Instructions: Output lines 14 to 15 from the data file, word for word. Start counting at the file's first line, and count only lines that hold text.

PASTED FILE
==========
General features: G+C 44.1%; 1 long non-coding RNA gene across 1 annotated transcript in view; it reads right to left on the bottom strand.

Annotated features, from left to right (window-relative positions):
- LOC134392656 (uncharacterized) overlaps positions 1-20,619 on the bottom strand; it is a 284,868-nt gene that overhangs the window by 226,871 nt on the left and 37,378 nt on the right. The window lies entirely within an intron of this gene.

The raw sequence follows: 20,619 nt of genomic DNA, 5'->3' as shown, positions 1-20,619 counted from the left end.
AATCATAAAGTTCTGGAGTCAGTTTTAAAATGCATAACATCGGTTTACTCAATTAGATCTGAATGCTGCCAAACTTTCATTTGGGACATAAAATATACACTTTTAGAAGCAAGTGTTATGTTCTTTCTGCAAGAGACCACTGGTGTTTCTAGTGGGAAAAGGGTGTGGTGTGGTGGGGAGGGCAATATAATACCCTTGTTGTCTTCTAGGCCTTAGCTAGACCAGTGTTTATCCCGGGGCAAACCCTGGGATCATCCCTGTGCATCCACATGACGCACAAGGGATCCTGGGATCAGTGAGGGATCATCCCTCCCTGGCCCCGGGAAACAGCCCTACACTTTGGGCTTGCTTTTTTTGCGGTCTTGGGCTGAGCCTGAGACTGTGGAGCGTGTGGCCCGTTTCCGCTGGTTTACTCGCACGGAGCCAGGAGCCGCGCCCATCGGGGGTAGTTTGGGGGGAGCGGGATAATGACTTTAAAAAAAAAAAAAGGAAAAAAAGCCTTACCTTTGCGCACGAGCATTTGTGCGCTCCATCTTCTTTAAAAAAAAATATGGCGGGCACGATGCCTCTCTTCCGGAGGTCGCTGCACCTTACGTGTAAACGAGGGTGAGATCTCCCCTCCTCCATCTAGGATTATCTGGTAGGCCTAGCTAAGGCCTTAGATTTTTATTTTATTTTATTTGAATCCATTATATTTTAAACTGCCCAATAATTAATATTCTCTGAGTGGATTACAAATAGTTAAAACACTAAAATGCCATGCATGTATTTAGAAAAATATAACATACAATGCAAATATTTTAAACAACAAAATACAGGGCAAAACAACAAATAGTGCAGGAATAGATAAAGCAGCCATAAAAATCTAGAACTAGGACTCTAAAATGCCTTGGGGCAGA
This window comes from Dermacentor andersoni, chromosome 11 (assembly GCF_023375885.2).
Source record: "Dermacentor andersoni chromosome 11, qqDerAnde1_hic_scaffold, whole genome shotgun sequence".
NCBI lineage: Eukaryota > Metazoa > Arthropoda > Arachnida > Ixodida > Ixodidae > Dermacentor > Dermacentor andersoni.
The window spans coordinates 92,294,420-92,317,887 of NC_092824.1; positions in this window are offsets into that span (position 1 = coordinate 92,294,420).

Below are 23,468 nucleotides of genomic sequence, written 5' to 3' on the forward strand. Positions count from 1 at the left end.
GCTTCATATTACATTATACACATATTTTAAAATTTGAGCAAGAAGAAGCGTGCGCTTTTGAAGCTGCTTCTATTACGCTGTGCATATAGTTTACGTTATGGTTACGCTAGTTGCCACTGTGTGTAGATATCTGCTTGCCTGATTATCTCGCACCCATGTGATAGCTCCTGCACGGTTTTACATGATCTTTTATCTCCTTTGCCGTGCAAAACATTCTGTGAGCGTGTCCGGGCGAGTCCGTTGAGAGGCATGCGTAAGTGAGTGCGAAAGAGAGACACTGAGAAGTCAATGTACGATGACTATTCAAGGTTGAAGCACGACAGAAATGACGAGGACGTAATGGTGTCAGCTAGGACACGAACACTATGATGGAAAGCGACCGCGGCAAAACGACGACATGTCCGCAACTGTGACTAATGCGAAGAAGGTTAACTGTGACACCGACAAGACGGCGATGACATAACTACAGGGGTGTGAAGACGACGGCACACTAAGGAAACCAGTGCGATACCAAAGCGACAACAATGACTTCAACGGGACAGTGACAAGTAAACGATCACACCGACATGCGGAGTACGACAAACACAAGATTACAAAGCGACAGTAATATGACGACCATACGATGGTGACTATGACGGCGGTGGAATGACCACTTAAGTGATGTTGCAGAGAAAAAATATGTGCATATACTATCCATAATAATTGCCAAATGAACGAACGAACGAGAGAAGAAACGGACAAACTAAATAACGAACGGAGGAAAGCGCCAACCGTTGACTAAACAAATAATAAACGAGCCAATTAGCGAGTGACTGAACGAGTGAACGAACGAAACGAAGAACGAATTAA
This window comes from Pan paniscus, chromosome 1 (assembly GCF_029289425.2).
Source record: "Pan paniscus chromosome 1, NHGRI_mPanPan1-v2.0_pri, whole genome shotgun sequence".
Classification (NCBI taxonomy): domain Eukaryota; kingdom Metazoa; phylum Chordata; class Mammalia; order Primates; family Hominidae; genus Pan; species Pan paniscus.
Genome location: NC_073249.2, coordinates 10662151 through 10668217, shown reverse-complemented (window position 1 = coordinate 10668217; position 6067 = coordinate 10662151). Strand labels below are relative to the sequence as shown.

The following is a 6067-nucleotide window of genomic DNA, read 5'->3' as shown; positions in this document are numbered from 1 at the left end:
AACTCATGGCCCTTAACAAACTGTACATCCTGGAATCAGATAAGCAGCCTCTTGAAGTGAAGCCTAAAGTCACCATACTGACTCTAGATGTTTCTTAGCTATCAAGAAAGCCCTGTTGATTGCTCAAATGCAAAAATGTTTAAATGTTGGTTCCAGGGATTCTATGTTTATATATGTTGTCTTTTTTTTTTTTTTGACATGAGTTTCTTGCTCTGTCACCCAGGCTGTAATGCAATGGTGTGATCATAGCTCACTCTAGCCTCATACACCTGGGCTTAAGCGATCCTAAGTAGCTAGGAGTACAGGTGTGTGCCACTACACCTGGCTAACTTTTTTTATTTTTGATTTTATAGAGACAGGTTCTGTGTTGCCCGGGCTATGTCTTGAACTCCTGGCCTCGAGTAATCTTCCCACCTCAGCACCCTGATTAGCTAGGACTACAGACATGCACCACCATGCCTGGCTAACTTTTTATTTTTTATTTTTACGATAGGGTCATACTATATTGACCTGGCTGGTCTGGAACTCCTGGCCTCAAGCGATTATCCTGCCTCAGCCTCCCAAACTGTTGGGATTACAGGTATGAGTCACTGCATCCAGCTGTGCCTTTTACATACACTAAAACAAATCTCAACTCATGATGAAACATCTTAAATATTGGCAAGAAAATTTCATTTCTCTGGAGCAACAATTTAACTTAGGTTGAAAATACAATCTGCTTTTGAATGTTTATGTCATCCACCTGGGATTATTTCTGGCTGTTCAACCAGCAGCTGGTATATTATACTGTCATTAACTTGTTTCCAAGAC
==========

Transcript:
Classification (NCBI taxonomy): domain Eukaryota; kingdom Metazoa; phylum Chordata; class Mammalia; order Primates; family Hominidae; genus Pan; species Pan paniscus.
Genome location: NC_073249.2, coordinates 10662151 through 10668217, shown reverse-complemented (window position 1 = coordinate 10668217; position 6067 = coordinate 10662151). Strand labels below are relative to the sequence as shown.